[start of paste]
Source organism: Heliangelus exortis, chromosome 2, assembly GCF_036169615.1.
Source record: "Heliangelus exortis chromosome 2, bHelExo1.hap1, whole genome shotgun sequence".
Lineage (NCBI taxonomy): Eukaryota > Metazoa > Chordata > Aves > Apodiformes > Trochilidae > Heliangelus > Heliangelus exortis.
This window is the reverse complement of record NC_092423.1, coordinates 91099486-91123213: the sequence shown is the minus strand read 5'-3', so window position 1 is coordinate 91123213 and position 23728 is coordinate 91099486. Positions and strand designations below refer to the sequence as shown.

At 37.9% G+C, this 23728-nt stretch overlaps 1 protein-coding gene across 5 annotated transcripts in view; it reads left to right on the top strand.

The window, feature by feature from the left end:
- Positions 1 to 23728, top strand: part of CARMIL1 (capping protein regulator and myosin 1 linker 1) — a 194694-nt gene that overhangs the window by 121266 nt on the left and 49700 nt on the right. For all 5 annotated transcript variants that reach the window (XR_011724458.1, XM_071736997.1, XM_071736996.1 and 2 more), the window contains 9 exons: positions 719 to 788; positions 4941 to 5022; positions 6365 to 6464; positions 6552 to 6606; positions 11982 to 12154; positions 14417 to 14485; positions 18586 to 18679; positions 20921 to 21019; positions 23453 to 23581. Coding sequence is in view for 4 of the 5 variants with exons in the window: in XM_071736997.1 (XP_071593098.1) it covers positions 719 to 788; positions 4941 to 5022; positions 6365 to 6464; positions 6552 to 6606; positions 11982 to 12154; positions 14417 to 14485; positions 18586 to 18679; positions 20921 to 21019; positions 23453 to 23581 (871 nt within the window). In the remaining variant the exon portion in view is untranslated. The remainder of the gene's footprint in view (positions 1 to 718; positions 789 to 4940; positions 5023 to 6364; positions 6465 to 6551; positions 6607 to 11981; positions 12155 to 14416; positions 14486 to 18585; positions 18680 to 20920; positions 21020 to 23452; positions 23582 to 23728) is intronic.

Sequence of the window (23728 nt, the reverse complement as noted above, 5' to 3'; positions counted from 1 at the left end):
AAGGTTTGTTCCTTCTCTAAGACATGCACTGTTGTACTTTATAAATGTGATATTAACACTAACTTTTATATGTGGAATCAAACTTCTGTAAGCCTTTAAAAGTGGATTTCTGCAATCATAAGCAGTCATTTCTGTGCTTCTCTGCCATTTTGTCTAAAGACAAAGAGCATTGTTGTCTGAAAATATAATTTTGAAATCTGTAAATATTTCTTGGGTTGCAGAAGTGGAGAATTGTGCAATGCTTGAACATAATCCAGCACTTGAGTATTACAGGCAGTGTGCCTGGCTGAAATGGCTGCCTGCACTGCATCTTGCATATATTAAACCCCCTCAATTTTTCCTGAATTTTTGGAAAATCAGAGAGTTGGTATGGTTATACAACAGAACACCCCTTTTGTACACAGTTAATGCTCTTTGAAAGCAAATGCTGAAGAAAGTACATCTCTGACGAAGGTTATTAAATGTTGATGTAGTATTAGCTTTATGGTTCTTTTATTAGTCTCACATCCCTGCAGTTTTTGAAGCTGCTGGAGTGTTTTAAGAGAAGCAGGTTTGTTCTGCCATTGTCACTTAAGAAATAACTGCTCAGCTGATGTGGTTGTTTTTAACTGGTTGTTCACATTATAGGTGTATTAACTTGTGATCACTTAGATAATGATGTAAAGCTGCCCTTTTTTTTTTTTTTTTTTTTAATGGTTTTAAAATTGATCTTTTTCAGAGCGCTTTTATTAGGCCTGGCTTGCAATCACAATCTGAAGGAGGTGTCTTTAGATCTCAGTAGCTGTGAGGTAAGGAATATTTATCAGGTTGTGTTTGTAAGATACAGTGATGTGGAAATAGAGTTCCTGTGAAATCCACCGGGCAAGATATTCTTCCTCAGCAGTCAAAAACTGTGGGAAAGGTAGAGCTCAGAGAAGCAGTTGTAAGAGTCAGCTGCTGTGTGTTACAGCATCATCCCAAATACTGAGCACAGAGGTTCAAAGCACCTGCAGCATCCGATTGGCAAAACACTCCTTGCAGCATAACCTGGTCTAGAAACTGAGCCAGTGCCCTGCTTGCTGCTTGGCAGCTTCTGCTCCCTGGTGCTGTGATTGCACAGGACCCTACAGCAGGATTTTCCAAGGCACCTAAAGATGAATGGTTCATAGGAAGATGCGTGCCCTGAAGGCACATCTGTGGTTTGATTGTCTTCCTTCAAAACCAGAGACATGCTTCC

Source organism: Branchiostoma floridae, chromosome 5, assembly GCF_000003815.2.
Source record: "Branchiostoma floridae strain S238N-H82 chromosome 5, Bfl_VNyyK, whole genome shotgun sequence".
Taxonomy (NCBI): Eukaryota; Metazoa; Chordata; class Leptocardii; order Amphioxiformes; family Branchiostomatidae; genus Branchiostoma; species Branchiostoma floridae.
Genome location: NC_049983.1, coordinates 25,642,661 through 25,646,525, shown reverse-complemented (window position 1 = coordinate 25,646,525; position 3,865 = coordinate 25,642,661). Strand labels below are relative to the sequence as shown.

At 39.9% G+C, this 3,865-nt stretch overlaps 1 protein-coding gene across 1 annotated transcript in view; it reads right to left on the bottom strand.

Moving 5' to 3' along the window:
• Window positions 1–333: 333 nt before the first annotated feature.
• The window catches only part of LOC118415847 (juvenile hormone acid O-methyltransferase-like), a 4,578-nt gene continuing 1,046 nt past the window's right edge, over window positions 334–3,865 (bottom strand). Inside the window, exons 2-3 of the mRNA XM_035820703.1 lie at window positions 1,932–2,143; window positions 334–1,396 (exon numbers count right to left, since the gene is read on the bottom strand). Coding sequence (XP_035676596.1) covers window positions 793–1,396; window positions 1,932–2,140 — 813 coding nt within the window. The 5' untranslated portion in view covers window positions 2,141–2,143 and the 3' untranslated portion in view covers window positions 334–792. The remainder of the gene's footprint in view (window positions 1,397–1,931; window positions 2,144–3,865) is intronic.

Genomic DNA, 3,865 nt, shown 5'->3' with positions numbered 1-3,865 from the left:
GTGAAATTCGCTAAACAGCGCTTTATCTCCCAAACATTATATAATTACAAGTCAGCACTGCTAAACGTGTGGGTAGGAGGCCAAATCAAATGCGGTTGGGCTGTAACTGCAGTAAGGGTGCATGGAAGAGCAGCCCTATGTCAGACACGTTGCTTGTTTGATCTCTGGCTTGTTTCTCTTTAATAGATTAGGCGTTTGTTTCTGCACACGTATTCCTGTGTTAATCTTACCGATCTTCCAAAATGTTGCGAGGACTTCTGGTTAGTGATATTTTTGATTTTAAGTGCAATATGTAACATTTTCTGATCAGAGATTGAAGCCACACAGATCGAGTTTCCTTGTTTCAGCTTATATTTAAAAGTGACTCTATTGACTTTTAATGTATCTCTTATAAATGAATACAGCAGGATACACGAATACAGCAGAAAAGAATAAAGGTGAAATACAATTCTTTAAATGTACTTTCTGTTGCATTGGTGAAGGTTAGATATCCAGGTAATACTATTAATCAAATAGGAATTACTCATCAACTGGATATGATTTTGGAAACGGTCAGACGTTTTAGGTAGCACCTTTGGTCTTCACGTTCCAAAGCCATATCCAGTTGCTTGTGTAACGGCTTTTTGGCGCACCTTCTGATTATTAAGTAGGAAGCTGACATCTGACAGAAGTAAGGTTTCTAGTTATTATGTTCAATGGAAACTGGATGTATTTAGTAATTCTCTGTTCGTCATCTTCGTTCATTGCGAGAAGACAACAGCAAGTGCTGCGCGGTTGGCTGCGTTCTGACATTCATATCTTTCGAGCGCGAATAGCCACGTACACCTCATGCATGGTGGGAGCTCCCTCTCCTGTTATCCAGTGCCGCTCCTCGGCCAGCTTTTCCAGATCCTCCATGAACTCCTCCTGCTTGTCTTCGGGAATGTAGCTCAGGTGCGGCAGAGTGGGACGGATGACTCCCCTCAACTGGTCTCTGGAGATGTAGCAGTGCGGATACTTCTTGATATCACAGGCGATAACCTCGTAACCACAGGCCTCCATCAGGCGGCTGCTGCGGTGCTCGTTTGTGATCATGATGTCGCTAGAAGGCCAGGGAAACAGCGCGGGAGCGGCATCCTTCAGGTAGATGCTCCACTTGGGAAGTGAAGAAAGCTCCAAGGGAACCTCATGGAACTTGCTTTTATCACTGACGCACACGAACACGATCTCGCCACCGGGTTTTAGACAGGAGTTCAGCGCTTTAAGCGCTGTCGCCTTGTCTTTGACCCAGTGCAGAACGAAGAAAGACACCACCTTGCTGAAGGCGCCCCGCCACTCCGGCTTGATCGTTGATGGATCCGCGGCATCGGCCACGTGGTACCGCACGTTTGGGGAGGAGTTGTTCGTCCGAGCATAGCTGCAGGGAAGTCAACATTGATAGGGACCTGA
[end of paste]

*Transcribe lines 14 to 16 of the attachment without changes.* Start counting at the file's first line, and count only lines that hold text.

At 39.9% G+C, this 3,865-nt stretch overlaps 1 protein-coding gene across 1 annotated transcript in view; it reads right to left on the bottom strand.

Moving 5' to 3' along the window:
• Window positions 1–333: 333 nt before the first annotated feature.